Browse by author
Lookup NU author(s): Scott Stainton,
Professor Satnam Dlay
Full text for this publication is not currently held within this repository. Alternative links are provided below where available.
© 2018 IEEE. Deep learning is a sub-field of machine learning with their models being vaguely inspired by the communication patterns and information processing of a nervous system. In a deep learning model each layer of the network, which is build up of multiple neurons, transforms its input data into slightly more abstract and composite abstractions. Within a convolutional neural network (CNN), the first layer of neurons may be transform its raw input pixels to encoded edges, with the next layer encoding arrangements of edges, with the next layer more abstract features such as eyes and noses. However, locating which exact neurons in each layer are looking for each abstract feature is still a hot area for research. Here we show a novel way to pinpoint each neuron in the hidden layers that is searching for a specific feature that is believed to play a pivotal role in the classification task. We found that by removing the feature of interest from the original image and running this through the CNN, each neurons activation map can be compared to the activation generated by the original image using t-SNE. This allowed us to successfully located the individual neurons in the network that are significantly effected by the removal of this feature and hence changing the classification. This method allows us to get a better understanding of what the network has learnt and how important this learnt information is when coming to the final classification.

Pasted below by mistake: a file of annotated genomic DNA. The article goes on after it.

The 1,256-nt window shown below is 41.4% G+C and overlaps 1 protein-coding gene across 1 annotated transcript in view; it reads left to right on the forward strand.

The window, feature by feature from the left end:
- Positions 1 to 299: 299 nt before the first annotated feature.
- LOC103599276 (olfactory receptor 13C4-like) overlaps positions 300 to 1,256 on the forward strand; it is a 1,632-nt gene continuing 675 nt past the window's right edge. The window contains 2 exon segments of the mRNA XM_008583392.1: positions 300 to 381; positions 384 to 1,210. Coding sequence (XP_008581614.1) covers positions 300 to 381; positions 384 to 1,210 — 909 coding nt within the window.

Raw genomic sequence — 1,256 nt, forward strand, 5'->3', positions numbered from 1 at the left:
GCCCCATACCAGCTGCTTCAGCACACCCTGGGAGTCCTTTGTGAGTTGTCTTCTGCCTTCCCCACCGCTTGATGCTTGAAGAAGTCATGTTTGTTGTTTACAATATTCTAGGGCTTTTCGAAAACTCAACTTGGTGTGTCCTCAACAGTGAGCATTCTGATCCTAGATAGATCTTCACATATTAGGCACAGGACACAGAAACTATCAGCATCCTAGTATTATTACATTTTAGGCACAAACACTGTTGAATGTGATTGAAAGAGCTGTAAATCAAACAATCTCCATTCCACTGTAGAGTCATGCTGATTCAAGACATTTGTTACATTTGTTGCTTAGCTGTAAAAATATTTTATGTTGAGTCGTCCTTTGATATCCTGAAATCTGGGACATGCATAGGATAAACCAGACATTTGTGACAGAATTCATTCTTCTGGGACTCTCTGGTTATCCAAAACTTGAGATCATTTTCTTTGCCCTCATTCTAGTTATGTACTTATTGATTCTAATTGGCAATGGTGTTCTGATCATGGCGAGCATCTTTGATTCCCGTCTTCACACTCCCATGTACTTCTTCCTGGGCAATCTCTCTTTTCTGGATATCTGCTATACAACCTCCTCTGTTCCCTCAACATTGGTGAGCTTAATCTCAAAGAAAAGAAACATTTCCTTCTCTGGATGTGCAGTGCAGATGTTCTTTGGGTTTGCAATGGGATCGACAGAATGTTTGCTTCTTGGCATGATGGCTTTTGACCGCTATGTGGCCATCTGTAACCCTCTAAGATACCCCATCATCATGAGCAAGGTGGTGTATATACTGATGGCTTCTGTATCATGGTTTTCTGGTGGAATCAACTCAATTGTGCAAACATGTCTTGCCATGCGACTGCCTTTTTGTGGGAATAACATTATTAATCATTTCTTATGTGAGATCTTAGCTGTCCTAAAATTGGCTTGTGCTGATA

Author(s): Barney S, Stainton S, Catt M, Dlay S
Publication type: Conference Proceedings (inc. Abstract)
Publication status: Published
Conference Name: 2018 11th International Symposium on Communication Systems, Networks and Digital Signal Processing, CSNDSP 2018
Year of Conference: 2018
Online publication date: 27/09/2018
Acceptance date: 18/07/2018
Publisher: Institute of Electrical and Electronics Engineers Inc.
Library holdings: Search Newcastle University Library for this item